Medicine does not begin with clinical trials. In fact, many years of research must be conducted using other systems before being applied to humans. Did you know that tremendous strides have been made in stem cell research by using a small, pond-dwelling worm? The same yeast that makes bread dough rise is also used to uncover mechanisms in cancer. In the decades before pregnancy tests could be purchased, frogs were used as a reliable method of finding out if a woman was expecting! Today, those same frogs are used as a model for embryonic development, toxicology, neurobiology and cell biology. You will get an overview of these and other lab organisms and learn how they are used in biomedical research.
Scientists carefully choose model organisms to use based on several factors. Some of these have to do with what biological questions they want to ask, while some are quite logistical. The round-worm C. elegans can easily be stored in a freezer for future research, but you definitely wouldn’t want to try that with a mouse! However, mouse embryo cryopreservation, while much more expensive, is possible. Working with different organisms requires management and ethical considerations. We will learn about the requirements of responsible animal usage and the regulations in place to keep researchers safe and productive while ensuring proper animal care.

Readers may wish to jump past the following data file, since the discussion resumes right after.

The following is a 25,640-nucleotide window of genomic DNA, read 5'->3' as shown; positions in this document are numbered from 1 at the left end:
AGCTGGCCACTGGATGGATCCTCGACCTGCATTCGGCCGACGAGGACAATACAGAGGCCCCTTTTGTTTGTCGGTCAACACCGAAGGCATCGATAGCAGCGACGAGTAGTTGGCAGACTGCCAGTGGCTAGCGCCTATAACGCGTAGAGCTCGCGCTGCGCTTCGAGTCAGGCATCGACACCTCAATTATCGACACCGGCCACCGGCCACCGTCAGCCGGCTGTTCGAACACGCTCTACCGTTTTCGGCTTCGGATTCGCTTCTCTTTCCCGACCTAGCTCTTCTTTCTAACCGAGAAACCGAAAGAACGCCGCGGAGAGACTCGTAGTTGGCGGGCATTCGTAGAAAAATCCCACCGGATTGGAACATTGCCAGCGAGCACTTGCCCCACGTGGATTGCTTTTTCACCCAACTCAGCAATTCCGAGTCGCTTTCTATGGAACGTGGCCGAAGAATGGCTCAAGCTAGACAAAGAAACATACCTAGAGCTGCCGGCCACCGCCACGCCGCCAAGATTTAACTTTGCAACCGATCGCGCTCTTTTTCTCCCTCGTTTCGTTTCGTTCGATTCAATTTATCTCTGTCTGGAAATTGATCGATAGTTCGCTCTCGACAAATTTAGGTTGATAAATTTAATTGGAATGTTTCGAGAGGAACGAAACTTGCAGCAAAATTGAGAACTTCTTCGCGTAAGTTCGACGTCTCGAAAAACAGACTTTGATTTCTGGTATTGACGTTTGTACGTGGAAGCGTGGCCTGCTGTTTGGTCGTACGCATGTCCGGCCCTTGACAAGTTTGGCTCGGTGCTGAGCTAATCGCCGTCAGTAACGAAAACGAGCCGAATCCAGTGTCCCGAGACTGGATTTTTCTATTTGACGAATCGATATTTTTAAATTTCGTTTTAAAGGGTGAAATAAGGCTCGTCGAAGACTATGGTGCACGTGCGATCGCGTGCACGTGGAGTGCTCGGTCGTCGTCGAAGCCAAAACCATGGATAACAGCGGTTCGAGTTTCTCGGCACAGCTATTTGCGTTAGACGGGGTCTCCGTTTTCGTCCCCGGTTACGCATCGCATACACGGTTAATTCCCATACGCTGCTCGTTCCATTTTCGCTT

You will learn how scientists are currently working with these organisms by reading classical and recently-published studies. We will have virtual tours of labs, delve into the research that is being performed there and hear from a variety of lab members to get a sense of what research entails from the people actually doing it. Topics covered will include stem cell biology, cancer, aging, gene-editing and several human diseases. You will watch videos, read articles, complete case studies, engage in online discussions and create your own recorded presentation.
By the end of this course, you will:
• Learn how phylogenetically diverse model organisms can serve as models for human health and disease
• Understand how models are kept and used in labs and the regulations governing them
• Be able to assess the strengths and weaknesses of different model organisms in answering specific scientific questions
Over the course of our class, you will likely develop opinions about which organisms you would want to work with - and which ones you might not! The course will culminate with a final project on the organism of your choosing and an opportunity to research interesting work being done with that organism.
Completion of a high school biology course is required.
Online sections of Pre-College courses are offered in one of the following modalities: Asynchronous, Mostly asynchronous, or Blended. Please review full information regarding the experience here.